Wednesday, April 06, 2016

Henry Threadgill Ensemble Double Up - Old Locks and Irregular Verbs (Pi Recordings, 2016)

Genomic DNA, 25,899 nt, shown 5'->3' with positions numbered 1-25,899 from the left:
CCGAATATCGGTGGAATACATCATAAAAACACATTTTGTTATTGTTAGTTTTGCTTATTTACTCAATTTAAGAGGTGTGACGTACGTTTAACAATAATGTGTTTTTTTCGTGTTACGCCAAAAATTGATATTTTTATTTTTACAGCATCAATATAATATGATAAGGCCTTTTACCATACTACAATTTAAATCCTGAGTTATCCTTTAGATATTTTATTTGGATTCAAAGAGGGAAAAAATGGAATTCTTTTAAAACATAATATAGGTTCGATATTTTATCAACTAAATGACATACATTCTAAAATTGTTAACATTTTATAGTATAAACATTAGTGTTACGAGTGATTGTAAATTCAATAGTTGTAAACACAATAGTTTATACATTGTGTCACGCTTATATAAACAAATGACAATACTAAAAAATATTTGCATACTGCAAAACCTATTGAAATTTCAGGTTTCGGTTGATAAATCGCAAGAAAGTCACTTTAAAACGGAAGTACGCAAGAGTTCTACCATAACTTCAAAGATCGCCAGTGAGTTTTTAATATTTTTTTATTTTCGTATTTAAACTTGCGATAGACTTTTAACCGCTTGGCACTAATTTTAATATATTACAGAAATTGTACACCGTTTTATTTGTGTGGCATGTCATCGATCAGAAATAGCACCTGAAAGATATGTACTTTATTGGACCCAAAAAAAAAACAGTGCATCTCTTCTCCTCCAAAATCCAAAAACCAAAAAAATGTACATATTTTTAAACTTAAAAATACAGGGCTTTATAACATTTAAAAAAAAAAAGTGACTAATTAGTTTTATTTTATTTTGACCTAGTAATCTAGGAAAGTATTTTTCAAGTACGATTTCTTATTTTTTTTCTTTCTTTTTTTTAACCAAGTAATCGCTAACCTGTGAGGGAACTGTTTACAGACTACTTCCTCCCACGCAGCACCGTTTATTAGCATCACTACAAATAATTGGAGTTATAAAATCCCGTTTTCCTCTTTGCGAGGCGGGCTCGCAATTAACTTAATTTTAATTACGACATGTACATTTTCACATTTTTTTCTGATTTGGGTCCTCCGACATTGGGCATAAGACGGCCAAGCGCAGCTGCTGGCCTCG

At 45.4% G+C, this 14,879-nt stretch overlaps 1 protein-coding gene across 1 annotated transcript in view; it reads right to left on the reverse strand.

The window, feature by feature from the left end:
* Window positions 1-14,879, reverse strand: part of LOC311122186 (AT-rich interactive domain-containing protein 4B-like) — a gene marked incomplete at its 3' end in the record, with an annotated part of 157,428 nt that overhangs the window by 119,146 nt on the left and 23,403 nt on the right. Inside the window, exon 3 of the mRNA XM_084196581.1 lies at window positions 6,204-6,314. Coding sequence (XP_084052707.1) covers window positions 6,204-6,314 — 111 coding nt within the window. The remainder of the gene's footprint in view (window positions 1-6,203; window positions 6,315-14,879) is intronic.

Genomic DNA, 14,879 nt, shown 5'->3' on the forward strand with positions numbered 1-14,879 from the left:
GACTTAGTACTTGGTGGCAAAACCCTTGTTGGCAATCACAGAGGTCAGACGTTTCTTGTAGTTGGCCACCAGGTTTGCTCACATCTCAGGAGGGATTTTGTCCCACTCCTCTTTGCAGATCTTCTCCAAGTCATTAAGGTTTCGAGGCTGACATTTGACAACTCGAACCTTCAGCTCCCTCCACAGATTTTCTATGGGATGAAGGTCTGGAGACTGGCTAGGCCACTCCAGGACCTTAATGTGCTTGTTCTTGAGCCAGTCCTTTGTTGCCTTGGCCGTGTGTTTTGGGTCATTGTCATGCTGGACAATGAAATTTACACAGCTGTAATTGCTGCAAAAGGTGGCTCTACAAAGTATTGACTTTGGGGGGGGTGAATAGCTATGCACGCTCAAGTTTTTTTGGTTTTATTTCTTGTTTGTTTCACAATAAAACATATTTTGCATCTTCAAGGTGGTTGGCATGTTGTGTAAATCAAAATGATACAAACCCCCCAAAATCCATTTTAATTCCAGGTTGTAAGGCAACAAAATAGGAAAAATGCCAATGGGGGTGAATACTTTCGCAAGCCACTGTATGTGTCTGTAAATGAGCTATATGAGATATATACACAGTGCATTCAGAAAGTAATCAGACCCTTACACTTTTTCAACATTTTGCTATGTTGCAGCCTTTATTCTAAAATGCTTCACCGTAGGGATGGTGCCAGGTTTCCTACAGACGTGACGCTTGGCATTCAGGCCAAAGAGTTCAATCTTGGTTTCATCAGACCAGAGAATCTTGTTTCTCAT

Composer and multi-instrumentalist Henry Threadgill had much in common with the late cornetist and founder of “conduction” Butch Morris. They had played in David Murray’s legendary octet, served in Vietnam but most importantly shared a wide open view of music that wasn’t constrained by tradition. When Morris passed away in 2013, Threadgill thought to acknowledge their lifelong kinship in a way his friend would surely applaud. He he down his own instruments and instead directed a septet of his own through a four section suite dedicated to Morris. The band consists of Jason Moran and David Virelles on pianos, Curtis MacDonald and Roman Filiu on alto saxophones, Jose Davila on tuba, Christopher Hoffman on cello, and Craig Weinrib on drums. The music is a continuous suite, but it is indexed into four parts, so “Part One” has spare pianos pushing and pulling the music as the drums enter and the horns add an ominous tone to the music. The cello enters and the music begins to gain speed with exciting keyboard and drum clashes. I love the way Davila’s tuba sounds in the mix of this music. He could be considered the bass, but he is really so much more. There is tight alto saxophone weaving through the ensemble, one with a lighter tone, and one a touch darker to add further texture to this deep and lustrous music. Pianos flutter with tuba, cello and percussion as the saxes return to create a wild fantasia of musical color and splendor, as things mellow to a skittish drum and tuba section that heralds “Part Two.” This section is much shorter and remains wide open even after the spare pianos and saxophones quietly enter. Everything hangs in space and time and then there is a section for unaccompanied drumming that is very impressive and links to “Part Three” where cool and confident cello and piano join the drums. When the saxophones enter the fray everything gets even better, with taut horns and deep propulsive drumming driving the music ever faster, making for a mighty improvisation that is a joy to hear. Things back off a bit with strummed and plucked cello and cryptic drumming bringing things down a bit and percussive piano playing adding a beautifully enigmatic sensibility to the overall music. Then apropos of nothing there is a complete stop… before soft airy saxophone, rattling drums and fast building cello climb into the concluding “Part Four” which seems to be the most overt to goodbye to Mr. Morris with the pianos playing in a manner that is lonely and elegiac. The ripples and filigrees roll from side to side as the music deepens and darkens with hard striking saxophones rising in raw glory reminiscent of “Psalm” by John Coltrane, before everyone comes together as one to conclude the suite with a rousing and powerful bow to Butch Morris and all of his accomplishments. This was a fantastic album, unreservedly excellent. Threadgill is the consummate risk taker, but he is never reckless. He wrote the music, chose the musicians and trusted them to interpret it in the manner in which he desired and the results were exemplary. This is jazz at the highest level and should not be missed on any account. Old Locks and Irregular Verbs -

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